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Up to Coquihalla Summit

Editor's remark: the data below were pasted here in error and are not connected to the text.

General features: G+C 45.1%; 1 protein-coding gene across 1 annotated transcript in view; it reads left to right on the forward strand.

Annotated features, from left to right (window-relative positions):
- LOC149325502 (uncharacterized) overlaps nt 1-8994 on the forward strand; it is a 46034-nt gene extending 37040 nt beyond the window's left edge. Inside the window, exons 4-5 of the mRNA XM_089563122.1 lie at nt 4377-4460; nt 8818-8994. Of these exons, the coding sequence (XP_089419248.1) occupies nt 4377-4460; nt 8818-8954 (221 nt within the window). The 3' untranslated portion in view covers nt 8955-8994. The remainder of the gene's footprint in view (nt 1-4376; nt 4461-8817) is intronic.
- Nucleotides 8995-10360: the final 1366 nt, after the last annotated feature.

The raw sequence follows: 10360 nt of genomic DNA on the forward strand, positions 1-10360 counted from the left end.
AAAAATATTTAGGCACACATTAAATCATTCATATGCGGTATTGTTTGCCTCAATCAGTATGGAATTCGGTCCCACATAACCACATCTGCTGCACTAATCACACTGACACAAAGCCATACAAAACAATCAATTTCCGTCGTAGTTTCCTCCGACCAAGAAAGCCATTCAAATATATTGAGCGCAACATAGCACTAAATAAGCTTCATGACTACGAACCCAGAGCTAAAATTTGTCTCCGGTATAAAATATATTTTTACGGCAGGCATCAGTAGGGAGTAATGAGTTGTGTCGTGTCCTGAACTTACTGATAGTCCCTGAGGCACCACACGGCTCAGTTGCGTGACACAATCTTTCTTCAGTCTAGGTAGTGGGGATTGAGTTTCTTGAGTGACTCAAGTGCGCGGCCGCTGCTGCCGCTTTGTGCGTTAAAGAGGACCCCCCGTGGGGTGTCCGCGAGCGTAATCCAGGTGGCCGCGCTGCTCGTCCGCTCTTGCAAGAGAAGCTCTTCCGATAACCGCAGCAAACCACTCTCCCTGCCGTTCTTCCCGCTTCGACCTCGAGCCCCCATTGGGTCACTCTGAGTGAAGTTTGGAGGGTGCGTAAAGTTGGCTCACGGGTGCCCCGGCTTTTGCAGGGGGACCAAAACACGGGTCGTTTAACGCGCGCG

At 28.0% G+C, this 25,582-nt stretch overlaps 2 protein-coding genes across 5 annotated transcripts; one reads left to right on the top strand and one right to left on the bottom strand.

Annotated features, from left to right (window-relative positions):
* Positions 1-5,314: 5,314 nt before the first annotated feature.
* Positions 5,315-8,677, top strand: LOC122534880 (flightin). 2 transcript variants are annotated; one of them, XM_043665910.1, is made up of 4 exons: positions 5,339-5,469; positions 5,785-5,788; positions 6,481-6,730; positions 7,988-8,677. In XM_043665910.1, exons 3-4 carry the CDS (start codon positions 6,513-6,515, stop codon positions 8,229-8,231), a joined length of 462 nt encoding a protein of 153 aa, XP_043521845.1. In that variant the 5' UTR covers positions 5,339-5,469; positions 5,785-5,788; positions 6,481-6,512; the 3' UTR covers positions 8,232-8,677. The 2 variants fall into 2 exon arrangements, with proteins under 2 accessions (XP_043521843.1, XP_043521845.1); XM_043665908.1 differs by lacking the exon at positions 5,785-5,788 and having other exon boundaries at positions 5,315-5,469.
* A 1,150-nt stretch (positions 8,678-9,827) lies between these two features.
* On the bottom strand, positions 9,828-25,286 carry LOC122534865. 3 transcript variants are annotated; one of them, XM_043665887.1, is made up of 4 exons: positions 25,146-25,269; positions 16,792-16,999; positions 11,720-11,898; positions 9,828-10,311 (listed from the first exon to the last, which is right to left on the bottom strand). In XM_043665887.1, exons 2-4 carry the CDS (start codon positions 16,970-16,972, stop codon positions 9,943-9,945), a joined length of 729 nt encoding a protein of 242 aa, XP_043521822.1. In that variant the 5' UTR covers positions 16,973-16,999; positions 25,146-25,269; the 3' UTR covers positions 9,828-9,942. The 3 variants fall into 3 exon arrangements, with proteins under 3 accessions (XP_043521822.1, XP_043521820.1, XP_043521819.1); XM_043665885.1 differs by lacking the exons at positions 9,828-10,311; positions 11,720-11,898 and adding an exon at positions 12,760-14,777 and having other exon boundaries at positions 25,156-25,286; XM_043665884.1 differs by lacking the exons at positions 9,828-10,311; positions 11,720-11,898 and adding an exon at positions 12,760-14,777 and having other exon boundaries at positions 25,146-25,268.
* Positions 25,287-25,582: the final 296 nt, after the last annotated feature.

The bike ride started on May 18th, at Mile 0 in Victoria British Columbia, where the Terry Fox monument is located. Starting off here is a beautiful location with the Pacific Ocean in the background. Our small "possy" did the trick of boosting the atmosphere. They included a couple I had met in Nicaragua; Mary's parents, Abe and Lisa; the Rotarian President in Victoria; Ethan Eshbach, MEDA's Young Adult Engagement Coordinator; our hosts, whom we had just met, and our hosts' parents. They sent us off with a warm departure.The bicycle route to cross from Vancouver Island into the Tsawwassen Harbour is easily accessible by the Lochside Trail. Once in Delta, BC, we were fortunate enough to have Ethan follow us and be our support vehicle for a week. His last stop with us was in Hope, which was also our first day of cycling 100km. We hadn't quite hit the Rockies yet – thus, we weren't prepared for the following day.Coquihalla Summit is highway 5, or the Coquihalla Highway. It's the highest point on the highway between the cities of Hope and Merritt, which is an altitude of 1,244m or 4,081ft. To be honest, we were underprepared for this undertaking. The climb is 15km, so being us, we thought no problem. The day of the trip didn't start till noon since we had a flat tire. We finished just as the sun was setting, putting in about 8 hours that day. The ride was extremely tolling on our mental and physical stamina. At one point, I was crying and I was tired of transport trucks slowly pulling beside us. I then looked back and saw the gorgeous snow covered mountain peaks. I sound corny, but I realized how truly blessed I was at that point: That my biggest problem IN MY LIFE at that moment was getting up that mountain. In reality, I'm the luckiest person to be able to see this country.We were searching for the recreational area for camping, but it was hard to find. We saw a tow truck pulled over and asked how far it was away while on the summit. He made a horrible joke, "Still 100 miles away." Remember how I said we weren't prepared? By this time, we had run out of water. I asked the driver when the next service station was. He went into his car and gave us six water bottles. The campground was only 2km away, but after thinking 15km would be easy for a climb, we were dreading the last 2km. When we got to the campground, the sun was already setting behind a mountain. To get to the campground you need to hike a few more kilometers. Needless to say, we were tired. We set up our tent right in the parking lot and had a campfire there.I am proud that I was able to pass the Coquihalla Summit. The running joke is.."Is it as big as Coquihalla Summit? No problem."